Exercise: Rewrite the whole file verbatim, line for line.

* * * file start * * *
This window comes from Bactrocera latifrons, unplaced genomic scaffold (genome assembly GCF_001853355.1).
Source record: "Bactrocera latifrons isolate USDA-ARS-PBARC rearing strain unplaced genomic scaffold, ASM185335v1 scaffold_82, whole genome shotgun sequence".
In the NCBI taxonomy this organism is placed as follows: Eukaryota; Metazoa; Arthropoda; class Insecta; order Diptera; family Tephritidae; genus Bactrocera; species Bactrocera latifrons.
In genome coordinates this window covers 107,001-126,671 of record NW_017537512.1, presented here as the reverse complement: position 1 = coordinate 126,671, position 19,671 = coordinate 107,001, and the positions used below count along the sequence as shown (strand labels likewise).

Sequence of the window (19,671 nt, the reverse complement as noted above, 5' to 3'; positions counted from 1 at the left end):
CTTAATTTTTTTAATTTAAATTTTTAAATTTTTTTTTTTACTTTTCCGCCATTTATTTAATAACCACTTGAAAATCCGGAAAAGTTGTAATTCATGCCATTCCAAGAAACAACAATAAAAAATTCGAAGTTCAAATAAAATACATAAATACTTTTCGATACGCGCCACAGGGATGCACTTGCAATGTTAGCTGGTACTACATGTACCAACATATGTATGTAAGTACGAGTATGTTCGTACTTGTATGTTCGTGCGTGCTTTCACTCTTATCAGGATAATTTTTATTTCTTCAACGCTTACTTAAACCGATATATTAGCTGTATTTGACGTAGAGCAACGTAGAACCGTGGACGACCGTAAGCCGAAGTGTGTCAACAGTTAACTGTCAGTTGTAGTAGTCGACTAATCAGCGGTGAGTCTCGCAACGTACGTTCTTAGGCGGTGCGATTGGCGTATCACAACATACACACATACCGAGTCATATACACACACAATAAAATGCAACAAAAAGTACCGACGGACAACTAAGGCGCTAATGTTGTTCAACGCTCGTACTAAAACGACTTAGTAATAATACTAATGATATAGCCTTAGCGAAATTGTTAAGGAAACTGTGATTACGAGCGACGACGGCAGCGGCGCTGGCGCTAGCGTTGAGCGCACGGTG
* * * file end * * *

This window comes from Bactrocera latifrons, unplaced genomic scaffold (genome assembly GCF_001853355.1).
Source record: "Bactrocera latifrons isolate USDA-ARS-PBARC rearing strain unplaced genomic scaffold, ASM185335v1 scaffold_82, whole genome shotgun sequence".
In the NCBI taxonomy this organism is placed as follows: Eukaryota; Metazoa; Arthropoda; class Insecta; order Diptera; family Tephritidae; genus Bactrocera; species Bactrocera latifrons.
In genome coordinates this window covers 107,001-126,671 of record NW_017537512.1, presented here as the reverse complement: position 1 = coordinate 126,671, position 19,671 = coordinate 107,001, and the positions used below count along the sequence as shown (strand labels likewise).

Sequence of the window (19,671 nt, the reverse complement as noted above, 5' to 3'; positions counted from 1 at the left end):
CTTAATTTTTTTAATTTAAATTTTTAAATTTTTTTTTTTACTTTTCCGCCATTTATTTAATAACCACTTGAAAATCCGGAAAAGTTGTAATTCATGCCATTCCAAGAAACAACAATAAAAAATTCGAAGTTCAAATAAAATACATAAATACTTTTCGATACGCGCCACAGGGATGCACTTGCAATGTTAGCTGGTACTACATGTACCAACATATGTATGTAAGTACGAGTATGTTCGTACTTGTATGTTCGTGCGTGCTTTCACTCTTATCAGGATAATTTTTATTTCTTCAACGCTTACTTAAACCGATATATTAGCTGTATTTGACGTAGAGCAACGTAGAACCGTGGACGACCGTAAGCCGAAGTGTGTCAACAGTTAACTGTCAGTTGTAGTAGTCGACTAATCAGCGGTGAGTCTCGCAACGTACGTTCTTAGGCGGTGCGATTGGCGTATCACAACATACACACATACCGAGTCATATACACACACAATAAAATGCAACAAAAAGTACCGACGGACAACTAAGGCGCTAATGTTGTTCAACGCTCGTACTAAAACGACTTAGTAATAATACTAATGATATAGCCTTAGCGAAATTGTTAAGGAAACTGTGATTACGAGCGACGACGGCAGCGGCGCTGGCGCTAGCGTTGAGCGCACGGTG